California Reparations Will Go Nowhere

By Michael Y. Warder, Sr.

The June 2023 recommendation of the California reparations task force to make payments to descendants of slaves in the state will go nowhere.

The Golden State was never a slave state. In fact, it was admitted to the United States in 1850 on the condition that slavery be illegal in the state. By the time the U.S. declared its independence from Great Britain in 1776, some African Americans were already free. The slave trade into the U.S. became illegal on January 1, 1808.  

This move toward freedom culminated in the surrender of General Robert E. Lee to General Ulysses S. Grant at Appomattox on April 9, 1865. It followed Abraham Lincoln’s Emancipation Proclamation of January 1, 1863. It is often overlooked that at the outset of the bloody Civil War in 1861, the U.S. Census reported that 476,748 blacks were already free. This was likely an undercount, as many blacks had already moved West and were not counted by Census takers. 

Further, it is rarely mentioned that many blacks, whites, and Native Americans had intermarried—either formally or by common law—and produced children since the European migration to the colonies began in the 17th century. The status of these children varied by skin color, law, and region in the 13 colonies and later in the states. (New York State, for example, declared slavery illegal on July 5, 1827.) David Hackett Fischer documents this intermingled history in his book American Founders. The American Journal of Human Genetics reports that blacks in America today have, on average, 24 percent European DNA, and that about 4 percent of whites in America have African DNA.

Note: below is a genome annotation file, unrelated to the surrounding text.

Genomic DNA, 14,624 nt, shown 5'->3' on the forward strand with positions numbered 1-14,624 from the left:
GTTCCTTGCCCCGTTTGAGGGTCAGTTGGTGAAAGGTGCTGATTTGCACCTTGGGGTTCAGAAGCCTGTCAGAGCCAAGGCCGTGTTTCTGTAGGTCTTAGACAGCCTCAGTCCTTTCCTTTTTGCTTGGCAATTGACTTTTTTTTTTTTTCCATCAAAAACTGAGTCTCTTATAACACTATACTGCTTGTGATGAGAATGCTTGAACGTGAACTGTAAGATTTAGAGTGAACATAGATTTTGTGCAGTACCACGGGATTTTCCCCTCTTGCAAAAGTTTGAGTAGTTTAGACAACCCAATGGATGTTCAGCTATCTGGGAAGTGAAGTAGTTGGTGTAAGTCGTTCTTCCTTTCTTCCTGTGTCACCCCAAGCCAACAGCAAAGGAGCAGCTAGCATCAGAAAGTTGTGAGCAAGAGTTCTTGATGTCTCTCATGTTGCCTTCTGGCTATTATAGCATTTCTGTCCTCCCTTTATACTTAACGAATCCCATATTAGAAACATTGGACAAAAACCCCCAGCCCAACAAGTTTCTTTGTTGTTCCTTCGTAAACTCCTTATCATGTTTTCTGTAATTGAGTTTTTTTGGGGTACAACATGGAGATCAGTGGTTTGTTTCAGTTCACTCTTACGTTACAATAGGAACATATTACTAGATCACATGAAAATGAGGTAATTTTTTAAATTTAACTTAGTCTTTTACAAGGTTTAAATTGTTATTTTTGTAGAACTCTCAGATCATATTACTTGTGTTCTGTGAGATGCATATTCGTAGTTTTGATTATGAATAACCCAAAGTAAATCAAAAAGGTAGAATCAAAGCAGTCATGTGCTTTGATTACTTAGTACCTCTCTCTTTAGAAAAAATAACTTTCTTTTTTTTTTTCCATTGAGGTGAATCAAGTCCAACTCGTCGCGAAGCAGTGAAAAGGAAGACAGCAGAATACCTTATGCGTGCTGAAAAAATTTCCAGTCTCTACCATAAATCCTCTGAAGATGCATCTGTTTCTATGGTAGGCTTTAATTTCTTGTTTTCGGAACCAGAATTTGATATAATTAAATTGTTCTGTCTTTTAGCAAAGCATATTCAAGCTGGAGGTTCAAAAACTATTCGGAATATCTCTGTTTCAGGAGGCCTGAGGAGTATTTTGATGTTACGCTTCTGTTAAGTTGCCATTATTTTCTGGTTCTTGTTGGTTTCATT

All this is a highly complex history, which does not lend itself to reparations calculations.

Additionally, there is politics. In California, the latest Census counts about 40 million souls. About 5.5 percent are black, 39 percent Latino, 36 percent white, and 16.5 percent Asian. Bearing in mind the ambiguous nature of these categories and the difficulty of documenting slave ancestry, how likely is it that 94.5 percent of the voters will confer a benefit on 5.5 percent of the population by raising taxes on themselves because of their race? It is unlikely that Latino and Asian voters, who make up 55.5 percent of the state’s population, will feel obligated to pay for the historic slavery practiced by some whites against blacks. In 2020, Californians voted by 57 percent to 43 percent against racial preferences, a clear signal that the majority of Californians reject racial ideology. 

Furthermore, the proposed payment formulas for reparations for the 2 million or so blacks who now live in California produce figures in the many billions of dollars—money the state does not have. Then there is the complexity of proposed payout formulas based on the years of residency in California, incarceration due to the “war on drugs,” the number of years of housing discrimination, and other such factors. Would the different types of welfare received by these individuals serve as an offset?

Who would be qualified to make such judgements? Who would appoint leaders of the proposed California American Freedman Agency, which would help to determine if residents are eligible for reparations?

Reparations are a practical impossibility, not to mention a moral offense against anyone who would be forced to pay them.

For these reasons, reparations in California are doomed. Thank goodness. 

Michael Y. Warder, Sr., was vice chancellor of Pepperdine University from 2005 to 2014 and is an advisor for Defend American Ideals. The views expressed here are his own.

The hearings for the California Reparations Task Force were characterized by strong emotions from residents.